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Adjudication: waiver in natural justice

  • United Kingdom
  • Construction and engineering


Where an actual or suspected breach of natural justice occurs, by far the most common option adopted is to participate in the adjudication until its conclusion. Once the decision is given, a party may raise the challenge in enforcement proceedings. This approach is echoed in case law: whereas there are scores of cases in respect of challenges to the adjudicator’s jurisdiction made before or during the adjudication, there are almost none in respect of challenges arising out of a suspected breach of natural justice.

That said, it is always advisable to raise a suspected breach of natural justice with the adjudicator and the other party as soon as it is discovered. Not only will the notification serve as evidence should the issue arise in enforcement proceedings, but it also provides the adjudicator with the opportunity to consider the suspected breach and, if he agrees with it, resign. In some circumstances, failing to raise an issue that has or is about to give rise to a breach of natural justice may act as a waiver to raising it later.

The application of waiver in the context of the adjudicator’s jurisdiction is not one that directly transposes to natural justice. A party may only waive its right in respect of a natural justice challenge if, once it knows or is taken to know about the grounds for the challenge, it acts in a way that clearly and unequivocally demonstrates that it does not intend to rely on that natural justice challenge. In the case Farrelly (M & E) Building Services Ltd v Byrne Brothers (Formwork) Ltd [2013] EWHC 1186 (TCC), the court put it in this way:

In principle a party may waive a failure by an adjudicator to comply with the rules of natural justice, although the natural justice challenge differs in important respects for a challenge to the jurisdiction of an adjudicator. For there to be a waiver it is evident that a party must be taken to be aware of or be taken to be aware of the right of challenge to the adjudicator’s decision. The second step requires a clear and unequivocal act which, with the required knowledge, amounts to a waiver of right…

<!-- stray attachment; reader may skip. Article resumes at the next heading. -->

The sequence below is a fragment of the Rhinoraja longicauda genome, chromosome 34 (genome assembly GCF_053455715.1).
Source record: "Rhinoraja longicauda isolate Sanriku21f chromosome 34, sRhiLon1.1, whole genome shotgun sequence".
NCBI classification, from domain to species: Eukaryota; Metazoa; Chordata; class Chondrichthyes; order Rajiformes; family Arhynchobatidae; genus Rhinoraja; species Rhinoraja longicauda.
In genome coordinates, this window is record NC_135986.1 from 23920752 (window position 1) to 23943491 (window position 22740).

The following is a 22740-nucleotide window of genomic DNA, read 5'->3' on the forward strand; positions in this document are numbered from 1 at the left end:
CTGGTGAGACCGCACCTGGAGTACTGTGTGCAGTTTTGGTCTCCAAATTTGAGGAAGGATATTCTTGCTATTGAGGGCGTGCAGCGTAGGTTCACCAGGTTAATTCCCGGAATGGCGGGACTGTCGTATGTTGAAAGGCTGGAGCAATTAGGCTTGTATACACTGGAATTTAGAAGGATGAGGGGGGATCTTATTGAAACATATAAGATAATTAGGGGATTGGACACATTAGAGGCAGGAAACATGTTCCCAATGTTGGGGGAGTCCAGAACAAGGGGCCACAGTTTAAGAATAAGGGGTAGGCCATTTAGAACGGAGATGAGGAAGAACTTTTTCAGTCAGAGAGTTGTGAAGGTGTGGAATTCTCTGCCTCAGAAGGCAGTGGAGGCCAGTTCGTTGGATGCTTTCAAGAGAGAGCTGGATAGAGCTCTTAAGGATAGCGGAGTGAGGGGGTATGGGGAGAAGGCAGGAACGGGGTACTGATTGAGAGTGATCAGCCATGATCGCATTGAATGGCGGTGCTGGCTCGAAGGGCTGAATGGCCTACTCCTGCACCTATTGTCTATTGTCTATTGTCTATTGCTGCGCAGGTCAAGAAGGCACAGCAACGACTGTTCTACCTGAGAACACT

In the case of a natural justice challenge the party has to know or be taken to know that the grounds for a natural justice challenge have arisen. However there has then to be some clear and unequivocal act by that party to show that it does not intend to rely on that natural justice challenge before there can be a waiver

This rule was tested in the recent case of CSK Electrical Contractors Ltd v Kingwood Electrical Services Ltd [2015] EWHC 667 (TCC). The defendant engaged the claimant to carry out electrical works in one of the stands and the executive boxes at Twickenham. The parties fell into dispute and CSK commenced two adjudications. Kingwood failed to comply with the adjudicator’s decisions and so CSK commenced enforcement proceedings. Various points were raised by Kingwood, including the argument that the adjudicator breached the rules of natural justice because the adjudicator's timetable was too quick and put too great a strain on the defendant’s resources. The court disagreed that the short timetable amounted to a breach of natural justice on the part of the adjudicator, but in any event, the court held that the defendant had waived its right to rely on any breach of natural justice. The court was satisfied that the defendant was aware of the alleged breach of natural justice and, by paying the adjudicator’s fees and the seeking of corrections to the adjudicator’s decision, it committed ‘clear and unequivocal’ acts. The lesson from this case is that if a suspected breach of natural justice arises, it should be raised immediately and the party should reserve its right to challenge the adjudicator’s decision subsequently.

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